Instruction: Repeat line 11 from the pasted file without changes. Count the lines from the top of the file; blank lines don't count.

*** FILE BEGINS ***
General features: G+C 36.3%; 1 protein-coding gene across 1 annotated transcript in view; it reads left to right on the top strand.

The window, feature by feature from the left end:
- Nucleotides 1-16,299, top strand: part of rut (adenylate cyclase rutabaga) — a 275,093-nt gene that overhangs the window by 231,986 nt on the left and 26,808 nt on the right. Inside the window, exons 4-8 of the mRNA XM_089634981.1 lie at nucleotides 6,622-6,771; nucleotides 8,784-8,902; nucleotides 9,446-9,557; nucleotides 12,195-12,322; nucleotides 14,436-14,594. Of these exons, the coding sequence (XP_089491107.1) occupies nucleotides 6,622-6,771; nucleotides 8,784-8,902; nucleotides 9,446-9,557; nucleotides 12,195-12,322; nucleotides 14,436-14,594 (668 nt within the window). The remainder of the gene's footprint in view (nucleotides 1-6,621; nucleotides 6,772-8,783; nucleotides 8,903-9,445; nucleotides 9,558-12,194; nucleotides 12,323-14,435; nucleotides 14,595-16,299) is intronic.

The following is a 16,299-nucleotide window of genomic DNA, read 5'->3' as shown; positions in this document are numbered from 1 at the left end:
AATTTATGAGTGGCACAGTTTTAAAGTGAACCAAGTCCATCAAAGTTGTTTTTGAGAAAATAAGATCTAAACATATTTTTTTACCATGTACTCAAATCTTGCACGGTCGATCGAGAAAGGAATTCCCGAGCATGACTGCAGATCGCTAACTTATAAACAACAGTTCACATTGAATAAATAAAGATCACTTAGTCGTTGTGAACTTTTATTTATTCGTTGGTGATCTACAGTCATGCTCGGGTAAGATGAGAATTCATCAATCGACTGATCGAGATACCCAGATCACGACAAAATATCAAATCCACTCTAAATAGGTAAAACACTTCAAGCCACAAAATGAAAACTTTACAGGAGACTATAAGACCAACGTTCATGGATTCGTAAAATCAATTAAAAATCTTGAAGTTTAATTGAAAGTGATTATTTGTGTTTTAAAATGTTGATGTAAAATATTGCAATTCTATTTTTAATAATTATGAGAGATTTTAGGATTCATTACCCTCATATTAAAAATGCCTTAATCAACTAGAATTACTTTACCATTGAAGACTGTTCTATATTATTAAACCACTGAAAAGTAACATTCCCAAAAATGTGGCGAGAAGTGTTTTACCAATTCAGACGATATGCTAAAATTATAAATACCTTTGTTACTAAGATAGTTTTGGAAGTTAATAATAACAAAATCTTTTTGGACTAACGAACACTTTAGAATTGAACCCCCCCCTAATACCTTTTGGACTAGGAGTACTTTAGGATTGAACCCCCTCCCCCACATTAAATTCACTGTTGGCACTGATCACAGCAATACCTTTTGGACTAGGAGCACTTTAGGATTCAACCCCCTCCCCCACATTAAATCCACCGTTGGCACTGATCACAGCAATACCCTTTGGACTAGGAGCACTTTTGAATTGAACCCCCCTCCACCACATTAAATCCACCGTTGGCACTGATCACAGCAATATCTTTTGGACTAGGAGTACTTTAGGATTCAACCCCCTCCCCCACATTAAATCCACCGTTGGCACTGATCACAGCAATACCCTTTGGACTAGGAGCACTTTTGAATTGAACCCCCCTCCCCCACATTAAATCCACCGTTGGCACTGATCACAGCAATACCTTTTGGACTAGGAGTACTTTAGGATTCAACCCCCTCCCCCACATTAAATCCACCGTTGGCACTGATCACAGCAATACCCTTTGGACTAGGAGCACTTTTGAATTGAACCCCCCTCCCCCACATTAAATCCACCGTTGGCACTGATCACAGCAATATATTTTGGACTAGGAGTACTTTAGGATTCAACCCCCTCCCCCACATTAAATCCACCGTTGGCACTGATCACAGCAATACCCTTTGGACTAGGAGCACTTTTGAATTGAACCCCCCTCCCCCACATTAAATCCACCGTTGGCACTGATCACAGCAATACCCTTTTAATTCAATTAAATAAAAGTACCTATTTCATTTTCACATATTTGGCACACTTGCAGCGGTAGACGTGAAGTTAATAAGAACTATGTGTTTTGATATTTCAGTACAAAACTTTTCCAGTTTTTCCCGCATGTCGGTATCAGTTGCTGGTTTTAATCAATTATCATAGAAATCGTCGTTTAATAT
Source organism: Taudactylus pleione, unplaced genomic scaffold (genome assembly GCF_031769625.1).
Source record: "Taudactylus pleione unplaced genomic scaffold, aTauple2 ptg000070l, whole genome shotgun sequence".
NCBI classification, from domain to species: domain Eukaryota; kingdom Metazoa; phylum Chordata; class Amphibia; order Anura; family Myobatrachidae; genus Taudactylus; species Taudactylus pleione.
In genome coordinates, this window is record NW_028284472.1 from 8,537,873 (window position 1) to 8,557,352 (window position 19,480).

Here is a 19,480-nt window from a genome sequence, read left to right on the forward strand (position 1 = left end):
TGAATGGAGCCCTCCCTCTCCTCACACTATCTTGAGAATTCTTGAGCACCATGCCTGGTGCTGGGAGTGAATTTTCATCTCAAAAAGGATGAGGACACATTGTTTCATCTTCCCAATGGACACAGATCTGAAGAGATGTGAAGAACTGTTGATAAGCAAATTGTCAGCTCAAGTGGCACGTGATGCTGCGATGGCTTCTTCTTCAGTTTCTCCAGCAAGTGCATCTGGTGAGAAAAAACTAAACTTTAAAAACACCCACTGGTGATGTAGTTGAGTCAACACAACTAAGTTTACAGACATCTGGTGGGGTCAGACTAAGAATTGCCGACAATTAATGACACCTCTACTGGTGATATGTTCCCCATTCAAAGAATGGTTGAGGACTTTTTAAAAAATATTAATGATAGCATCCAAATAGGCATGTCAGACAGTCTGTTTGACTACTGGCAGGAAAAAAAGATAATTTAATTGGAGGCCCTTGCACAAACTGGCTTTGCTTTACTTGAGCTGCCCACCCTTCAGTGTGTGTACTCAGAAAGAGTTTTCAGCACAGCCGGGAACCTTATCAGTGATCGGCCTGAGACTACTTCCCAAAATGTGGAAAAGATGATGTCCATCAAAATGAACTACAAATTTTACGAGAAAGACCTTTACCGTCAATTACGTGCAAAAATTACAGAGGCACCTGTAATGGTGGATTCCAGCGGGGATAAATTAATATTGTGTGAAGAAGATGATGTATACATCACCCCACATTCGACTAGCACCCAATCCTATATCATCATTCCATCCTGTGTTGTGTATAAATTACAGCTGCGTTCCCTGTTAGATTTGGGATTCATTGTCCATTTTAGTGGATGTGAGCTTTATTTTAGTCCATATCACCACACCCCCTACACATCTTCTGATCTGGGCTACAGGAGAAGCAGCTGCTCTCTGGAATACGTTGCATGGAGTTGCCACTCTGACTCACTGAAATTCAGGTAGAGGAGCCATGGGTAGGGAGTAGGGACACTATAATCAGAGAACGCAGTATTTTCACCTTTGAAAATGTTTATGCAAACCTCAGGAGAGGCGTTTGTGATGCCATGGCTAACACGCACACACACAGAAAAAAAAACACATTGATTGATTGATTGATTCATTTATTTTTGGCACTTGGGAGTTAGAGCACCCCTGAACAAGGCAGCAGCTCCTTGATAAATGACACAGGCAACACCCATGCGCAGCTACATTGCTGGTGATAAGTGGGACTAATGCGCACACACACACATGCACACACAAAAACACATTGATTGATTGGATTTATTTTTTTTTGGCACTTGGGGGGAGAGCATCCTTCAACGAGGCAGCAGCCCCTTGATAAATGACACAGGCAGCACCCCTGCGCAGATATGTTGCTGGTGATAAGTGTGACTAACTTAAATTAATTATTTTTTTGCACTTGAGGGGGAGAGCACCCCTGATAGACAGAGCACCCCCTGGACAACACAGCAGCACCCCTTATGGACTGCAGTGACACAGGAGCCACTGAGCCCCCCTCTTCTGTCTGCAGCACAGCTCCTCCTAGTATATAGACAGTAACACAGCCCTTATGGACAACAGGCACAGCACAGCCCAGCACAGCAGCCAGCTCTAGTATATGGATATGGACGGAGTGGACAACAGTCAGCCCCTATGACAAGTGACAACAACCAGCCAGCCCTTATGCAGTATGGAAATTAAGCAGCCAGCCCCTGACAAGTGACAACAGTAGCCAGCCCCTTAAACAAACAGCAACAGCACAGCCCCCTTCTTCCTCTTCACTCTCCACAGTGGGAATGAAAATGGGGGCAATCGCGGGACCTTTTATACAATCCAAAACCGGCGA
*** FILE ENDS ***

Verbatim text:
TGAATGGAGCCCTCCCTCTCCTCACACTATCTTGAGAATTCTTGAGCACCATGCCTGGTGCTGGGAGTGAATTTTCATCTCAAAAAGGATGAGGACACATTGTTTCATCTTCCCAATGGACACAGATCTGAAGAGATGTGAAGAACTGTTGATAAGCAAATTGTCAGCTCAAGTGGCACGTGATGCTGCGATGGCTTCTTCTTCAGTTTCTCCAGCAAGTGCATCTGGTGAGAAAAAACTAAACTTTAAAAACACCCACTGGTGATGTAGTTGAGTCAACACAACTAAGTTTACAGACATCTGGTGGGGTCAGACTAAGAATTGCCGACAATTAATGACACCTCTACTGGTGATATGTTCCCCATTCAAAGAATGGTTGAGGACTTTTTAAAAAATATTAATGATAGCATCCAAATAGGCATGTCAGACAGTCTGTTTGACTACTGGCAGGAAAAAAAGATAATTTAATTGGAGGCCCTTGCACAAACTGGCTTTGCTTTACTTGAGCTGCCCACCCTTCAGTGTGTGTACTCAGAAAGAGTTTTCAGCACAGCCGGGAACCTTATCAGTGATCGGCCTGAGACTACTTCCCAAAATGTGGAAAAGATGATGTCCATCAAAATGAACTACAAATTTTACGAGAAAGACCTTTACCGTCAATTACGTGCAAAAATTACAGAGGCACCTGTAATGGTGGATTCCAGCGGGGATAAATTAATATTGTGTGAAGAAGATGATGTATACATCACCCCACATTCGACTAGCACCCAATCCTATATCATCATTCCATCCTGTGTTGTGTATAAATTACAGCTGCGTTCCCTGTTAGATTTGGGATTCATTGTCCATTTTAGTGGATGTGAGCTTTATTTTAGTCCATATCACCACACCCCCTACACATCTTCTGATCTGGGCTACAGGAGAAGCAGCTGCTCTCTGGAATACGTTGCATGGAGTTGCCACTCTGACTCACTGAAATTCAGGTAGAGGAGCCATGGGTAGGGAGTAGGGACACTATAATCAGAGAACGCAGTATTTTCACCTTTGAAAATGTTTATGCAAACCTCAGGAGAGGCGTTTGTGATGCCATGGCTAACACGCACACACACAGAAAAAAAAACACATTGATTGATTGATTGATTCATTTATTTTTGGCACTTGGGAGTTAGAGCACCCCTGAACAAGGCAGCAGCTCCTTGATAAATGACACAGGCAACACCCATGCGCAGCTACATTGCTGGTGATAAGTGGGACTAATGCGCACACACACACATGCACACACAAAAACACATTGATTGATTGGATTTATTTTTTTTTGGCACTTGGGGGGAGAGCATCCTTCAACGAGGCAGCAGCCCCTTGATAAATGACACAGGCAGCACCCCTGCGCAGATATGTTGCTGGTGATAAGTGTGACTAACTTAAATTAATTATTTTTTTGCACTTGAGGGGGAGAGCACCCCTGATAGACAGAGCACCCCCTGGACAACACAGCAGCACCCCTTATGGACTGCAGTGACACAGGAGCCACTGAGCCCCCCTCTTCTGTCTGCAGCACAGCTCCTCCTAGTATATAGACAGTAACACAGCCCTTATGGACAACAGGCACAGCACAGCCCAGCACAGCAGCCAGCTCTAGTATATGGATATGGACGGAGTGGACAACAGTCAGCCCCTATGACAAGTGACAACAACCAGCCAGCCCTTATGCAGTATGGAAATTAAGCAGCCAGCCCCTGACAAGTGACAACAGTAGCCAGCCCCTTAAACAAACAGCAACAGCACAGCCCCCTTCTTCCTCTTCACTCTCCACAGTGGGAATGAAAATGGGGGCAATCGCGGGACCTTTTATACAATCCAAAACCGGCGA